Now details are in place, time line has been created, and project grant proposal has been approved by Peace Corps. Next up: obtain the money and materials, coordinate the work plan with those willing to contribute, research the trainings and prepare lesson and direction plans(which must be translated and taught in Nepali).

Interesting project process, yes? For those of you who would like to give Julius and this committed group of female farmers a hand with this project in order to improve lives in their Nepal community and create a ripple effect of more positive changes, consider donating a little cash to this worthy cause…..here: https://donate.peacecorps.gov/index.cfm?shell=donate.contribute.projDetail&projdesc=14-367-003

Peace Corps Volunteer projects are a great place to donate. Especially if you want to ask questions of or have interactions with the people actually using your donation money. If you connect to a specific Peace Corps project through a volunteer’s blog or facebook page, you can usually see who is coordinating the project, plans for how the money will be used and often, how much money is needed for the project. Because of the information shared by most of the volunteers, you may even be able to watch the project in process on-line and see the results of your donation. Skip a couple mornings of Starbucks and send your money to Nepal……watch the results. Seriously…….a little bit here in the U.S. goes much further in Nepal. And they do need it. Let’s get it done. Please…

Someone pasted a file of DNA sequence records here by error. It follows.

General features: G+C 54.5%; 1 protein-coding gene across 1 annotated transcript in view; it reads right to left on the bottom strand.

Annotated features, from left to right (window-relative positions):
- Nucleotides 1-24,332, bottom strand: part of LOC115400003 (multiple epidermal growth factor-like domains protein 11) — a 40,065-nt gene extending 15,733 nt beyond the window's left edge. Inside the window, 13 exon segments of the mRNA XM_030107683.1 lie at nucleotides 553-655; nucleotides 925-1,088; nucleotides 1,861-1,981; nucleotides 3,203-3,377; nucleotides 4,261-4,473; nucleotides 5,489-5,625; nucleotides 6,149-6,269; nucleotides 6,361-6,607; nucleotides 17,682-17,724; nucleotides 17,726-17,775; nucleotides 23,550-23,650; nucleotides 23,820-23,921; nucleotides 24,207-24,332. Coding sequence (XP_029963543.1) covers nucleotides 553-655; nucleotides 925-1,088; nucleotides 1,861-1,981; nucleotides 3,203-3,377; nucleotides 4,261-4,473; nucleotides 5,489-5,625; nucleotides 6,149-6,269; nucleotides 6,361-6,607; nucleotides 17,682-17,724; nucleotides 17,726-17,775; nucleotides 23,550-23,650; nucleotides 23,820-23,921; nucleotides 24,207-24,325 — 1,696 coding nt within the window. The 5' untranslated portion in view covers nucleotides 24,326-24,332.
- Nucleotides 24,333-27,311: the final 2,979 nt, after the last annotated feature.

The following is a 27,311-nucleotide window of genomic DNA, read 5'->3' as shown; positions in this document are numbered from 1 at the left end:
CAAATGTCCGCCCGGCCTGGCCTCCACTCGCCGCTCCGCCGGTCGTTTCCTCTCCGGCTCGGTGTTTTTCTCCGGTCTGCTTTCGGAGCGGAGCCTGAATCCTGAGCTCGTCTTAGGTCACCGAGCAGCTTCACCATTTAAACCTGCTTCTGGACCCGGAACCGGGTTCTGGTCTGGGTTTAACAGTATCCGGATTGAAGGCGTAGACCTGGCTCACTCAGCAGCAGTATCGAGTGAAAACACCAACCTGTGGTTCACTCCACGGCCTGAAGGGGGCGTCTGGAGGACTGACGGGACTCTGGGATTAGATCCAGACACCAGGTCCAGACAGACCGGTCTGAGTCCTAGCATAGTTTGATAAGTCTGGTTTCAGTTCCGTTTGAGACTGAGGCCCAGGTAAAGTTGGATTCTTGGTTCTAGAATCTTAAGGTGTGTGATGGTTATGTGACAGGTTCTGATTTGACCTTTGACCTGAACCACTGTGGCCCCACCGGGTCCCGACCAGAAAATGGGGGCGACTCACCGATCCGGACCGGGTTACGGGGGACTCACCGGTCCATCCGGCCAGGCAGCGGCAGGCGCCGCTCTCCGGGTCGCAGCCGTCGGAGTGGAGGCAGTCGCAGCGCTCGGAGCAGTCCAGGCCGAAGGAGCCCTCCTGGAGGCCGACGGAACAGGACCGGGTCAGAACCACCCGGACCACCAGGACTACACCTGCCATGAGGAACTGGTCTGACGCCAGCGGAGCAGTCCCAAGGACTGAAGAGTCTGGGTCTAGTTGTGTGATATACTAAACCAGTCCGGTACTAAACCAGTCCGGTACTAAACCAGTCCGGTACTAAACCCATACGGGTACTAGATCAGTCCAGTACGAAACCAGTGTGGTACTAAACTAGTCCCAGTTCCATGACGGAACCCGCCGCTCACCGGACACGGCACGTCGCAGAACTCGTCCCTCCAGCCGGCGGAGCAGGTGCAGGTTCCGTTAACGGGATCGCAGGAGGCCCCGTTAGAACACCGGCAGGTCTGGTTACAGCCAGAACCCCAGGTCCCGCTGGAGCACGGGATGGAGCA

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About stewickie

Me is actually 'we'. We are a married couple, life partners and share all responsibilities on and off line. We like to learn new things, have new experiences, see new places, and meet new people.